|Railroad Supply Industry|
The manufacture and repair of railroad equipment and supplies became one of Chicago's leading industries during the decade before the Civil War, when the first lines began to reach the city. Both the railroads and independent companies operated major shops. By the 1850s, Chicago was home to several large railroad car makers, including the Eagle Works, the American Car Company, and the Union Car Works, which each employed about 300 men. At the same time, the railroad companies started to operate large production and repair shops in and around the city. In 1855 the Illinois Central established shops along the lakeshore at the south end of the city; these works employed about 300 men in the 1850s. Another large establishment was the works of the Chicago, Burlington & Quincy, located in Aurora. By the 1870s, when the Aurora shops employed nearly 1,300 men, this might have been the region's largest single work site. Among the other large manufacturing sites in the area that supplied the railroad industry were the iron and steel mills, which started to make rails in the late 1850s. By the 1880s, Chicago-area steel mills were rolling nearly a third of all the rails made in the United States.
By the late nineteenth century, the railroad equipment and supply business was one of Chicago's leading industries. In 1880, four of the area's top eight manufacturing establishments in terms of wages paid were railroad company shops: a total of about 3,600 men were then employed at the shops of the Illinois Central; the Chicago & Northwestern; the Chicago, Rock Island & Pacific; and the Chicago, Burlington & Quincy. But it was the independent railcar makers that made Chicago the center of the U.S. rail supply industry. By 1890, the 12,000 men working in the metropolitan area on car construction and repair were evenly divided among the railroad companies and independents. By that time, the manufacturing operations of the independents alone constituted the area's sixth-largest industry. By 1900, two of the area's top 20 employers were independent railcar manufacturers: American Car & Foundry, which had about 1,500 workers in the Chicago area; and Pullman, which by that time employed about 6,000.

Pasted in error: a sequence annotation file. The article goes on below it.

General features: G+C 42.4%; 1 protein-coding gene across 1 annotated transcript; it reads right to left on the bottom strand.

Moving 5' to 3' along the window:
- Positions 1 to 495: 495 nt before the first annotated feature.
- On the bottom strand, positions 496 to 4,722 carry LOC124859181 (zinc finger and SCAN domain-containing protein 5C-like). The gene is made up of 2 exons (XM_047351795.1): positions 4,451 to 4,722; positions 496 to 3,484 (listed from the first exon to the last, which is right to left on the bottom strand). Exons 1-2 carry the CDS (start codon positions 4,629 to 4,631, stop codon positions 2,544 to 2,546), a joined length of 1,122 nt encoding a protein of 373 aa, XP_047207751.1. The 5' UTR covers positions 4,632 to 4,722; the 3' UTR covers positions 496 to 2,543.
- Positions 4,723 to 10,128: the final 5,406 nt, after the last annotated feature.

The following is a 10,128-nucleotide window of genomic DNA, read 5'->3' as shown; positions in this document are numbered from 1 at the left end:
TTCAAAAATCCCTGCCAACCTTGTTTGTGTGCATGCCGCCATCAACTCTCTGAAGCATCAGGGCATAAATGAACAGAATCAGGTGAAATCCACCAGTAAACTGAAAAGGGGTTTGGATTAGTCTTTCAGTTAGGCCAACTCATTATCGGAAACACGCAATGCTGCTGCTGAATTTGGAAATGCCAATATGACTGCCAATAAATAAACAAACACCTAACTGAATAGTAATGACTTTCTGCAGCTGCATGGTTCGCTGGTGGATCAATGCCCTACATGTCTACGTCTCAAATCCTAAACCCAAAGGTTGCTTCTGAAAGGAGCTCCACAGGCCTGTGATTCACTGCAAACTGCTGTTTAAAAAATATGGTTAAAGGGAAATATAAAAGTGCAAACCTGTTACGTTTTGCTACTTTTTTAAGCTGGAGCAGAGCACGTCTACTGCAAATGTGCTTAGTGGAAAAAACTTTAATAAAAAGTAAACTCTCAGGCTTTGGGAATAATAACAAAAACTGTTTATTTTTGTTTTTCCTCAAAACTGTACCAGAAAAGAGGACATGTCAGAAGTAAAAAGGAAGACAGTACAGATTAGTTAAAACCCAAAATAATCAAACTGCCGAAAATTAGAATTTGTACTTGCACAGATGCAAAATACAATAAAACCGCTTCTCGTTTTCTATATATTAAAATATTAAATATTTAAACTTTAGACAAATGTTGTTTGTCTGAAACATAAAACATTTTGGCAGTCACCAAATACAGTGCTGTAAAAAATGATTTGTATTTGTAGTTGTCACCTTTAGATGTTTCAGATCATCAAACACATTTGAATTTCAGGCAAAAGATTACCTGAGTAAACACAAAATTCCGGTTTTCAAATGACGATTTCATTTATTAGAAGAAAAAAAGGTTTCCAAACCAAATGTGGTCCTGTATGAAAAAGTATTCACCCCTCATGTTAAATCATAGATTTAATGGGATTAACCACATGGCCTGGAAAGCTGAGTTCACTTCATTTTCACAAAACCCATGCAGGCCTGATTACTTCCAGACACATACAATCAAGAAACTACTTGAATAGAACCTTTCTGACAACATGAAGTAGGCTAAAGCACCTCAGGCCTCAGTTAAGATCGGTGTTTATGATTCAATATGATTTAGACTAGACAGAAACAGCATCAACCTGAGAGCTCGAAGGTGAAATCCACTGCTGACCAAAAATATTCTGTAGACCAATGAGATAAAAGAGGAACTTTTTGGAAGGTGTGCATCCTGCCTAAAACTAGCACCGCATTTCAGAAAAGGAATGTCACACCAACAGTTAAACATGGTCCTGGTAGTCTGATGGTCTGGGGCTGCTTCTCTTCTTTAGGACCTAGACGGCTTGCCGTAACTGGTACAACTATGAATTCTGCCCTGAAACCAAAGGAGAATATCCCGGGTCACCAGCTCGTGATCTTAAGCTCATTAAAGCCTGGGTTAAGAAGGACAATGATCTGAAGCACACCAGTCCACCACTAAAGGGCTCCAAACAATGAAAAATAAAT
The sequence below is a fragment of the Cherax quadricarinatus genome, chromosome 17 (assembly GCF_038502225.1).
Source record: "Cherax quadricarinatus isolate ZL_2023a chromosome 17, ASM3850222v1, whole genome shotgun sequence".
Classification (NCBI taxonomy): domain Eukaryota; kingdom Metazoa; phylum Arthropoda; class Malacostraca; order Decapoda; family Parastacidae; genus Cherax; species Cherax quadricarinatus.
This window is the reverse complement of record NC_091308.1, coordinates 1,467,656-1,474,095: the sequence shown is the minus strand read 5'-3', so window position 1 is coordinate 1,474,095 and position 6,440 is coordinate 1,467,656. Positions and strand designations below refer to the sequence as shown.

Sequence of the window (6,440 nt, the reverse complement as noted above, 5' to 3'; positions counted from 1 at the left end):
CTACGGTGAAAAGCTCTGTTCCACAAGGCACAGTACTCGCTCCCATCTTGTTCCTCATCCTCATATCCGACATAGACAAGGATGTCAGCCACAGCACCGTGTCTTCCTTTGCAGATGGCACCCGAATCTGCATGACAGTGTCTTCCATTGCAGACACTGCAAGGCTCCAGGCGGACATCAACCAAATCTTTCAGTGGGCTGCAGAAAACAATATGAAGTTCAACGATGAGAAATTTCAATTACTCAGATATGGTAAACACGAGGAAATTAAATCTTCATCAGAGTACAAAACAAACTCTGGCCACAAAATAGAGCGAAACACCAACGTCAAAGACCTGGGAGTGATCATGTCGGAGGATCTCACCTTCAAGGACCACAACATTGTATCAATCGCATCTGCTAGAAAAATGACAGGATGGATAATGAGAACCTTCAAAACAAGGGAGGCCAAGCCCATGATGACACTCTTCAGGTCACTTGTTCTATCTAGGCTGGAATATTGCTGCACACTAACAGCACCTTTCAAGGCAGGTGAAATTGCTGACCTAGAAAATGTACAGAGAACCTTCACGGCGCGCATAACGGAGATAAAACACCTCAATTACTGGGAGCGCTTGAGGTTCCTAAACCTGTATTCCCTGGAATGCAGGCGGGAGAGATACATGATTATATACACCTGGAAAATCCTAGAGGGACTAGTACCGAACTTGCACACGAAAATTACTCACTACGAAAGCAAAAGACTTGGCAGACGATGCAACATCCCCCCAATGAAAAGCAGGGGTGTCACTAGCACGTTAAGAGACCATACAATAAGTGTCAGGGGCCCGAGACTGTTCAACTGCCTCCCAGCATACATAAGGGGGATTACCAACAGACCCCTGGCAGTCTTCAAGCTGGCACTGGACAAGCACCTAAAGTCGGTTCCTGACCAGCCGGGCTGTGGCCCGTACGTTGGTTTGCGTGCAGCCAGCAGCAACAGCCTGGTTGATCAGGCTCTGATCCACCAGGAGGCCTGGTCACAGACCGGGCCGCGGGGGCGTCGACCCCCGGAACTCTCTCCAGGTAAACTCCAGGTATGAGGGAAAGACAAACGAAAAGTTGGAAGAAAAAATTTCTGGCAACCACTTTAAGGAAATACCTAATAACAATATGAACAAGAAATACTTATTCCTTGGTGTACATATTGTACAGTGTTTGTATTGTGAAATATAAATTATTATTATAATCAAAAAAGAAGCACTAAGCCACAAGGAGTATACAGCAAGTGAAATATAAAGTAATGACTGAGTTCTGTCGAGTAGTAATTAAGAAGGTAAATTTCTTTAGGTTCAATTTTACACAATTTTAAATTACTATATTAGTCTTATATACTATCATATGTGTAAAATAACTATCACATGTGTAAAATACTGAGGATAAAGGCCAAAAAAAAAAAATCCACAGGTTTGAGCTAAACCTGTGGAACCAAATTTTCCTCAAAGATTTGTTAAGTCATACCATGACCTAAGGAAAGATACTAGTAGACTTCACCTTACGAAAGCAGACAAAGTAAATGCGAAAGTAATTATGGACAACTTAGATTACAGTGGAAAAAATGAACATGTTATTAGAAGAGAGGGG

One of the world's leading manufacturers of railcars during the late nineteenth and early twentieth centuries, Pullman was the most important single company in the history of the railway supply business in America. This well-known enterprise was the creation of George M. Pullman, who began to experiment with the manufacture of specialty sleeper cars in Chicago during the 1850s and 1860s. In 1867, when there were already several dozen of Pullman's sleepers on the nation's railways, he formed the Pullman Palace Car Company. Although the new company was chartered in Illinois, it made most of its cars in New York and Michigan until the 1880s, when Pullman created a new company town a few miles south of Chicago. By the early 1890s, about 5,500 workers at the company's shops in the town of Pullman were making railcars at the rate of about 12,500 freight cars and 1,800 passenger cars per year. In 1894, after the company laid off hundreds of workers, Pullman became the center of a nationwide strike that would become one of best-known labor disputes in American history. In the years after the strike, Pullman workers continued to turn out huge numbers of railcars. By the 1920s, the Pullman-Standard Car Manufacturing Company was the leading U.S. manufacturer of railcars, with an annual production capacity of close to 100,000 freight cars and hundreds of passenger cars.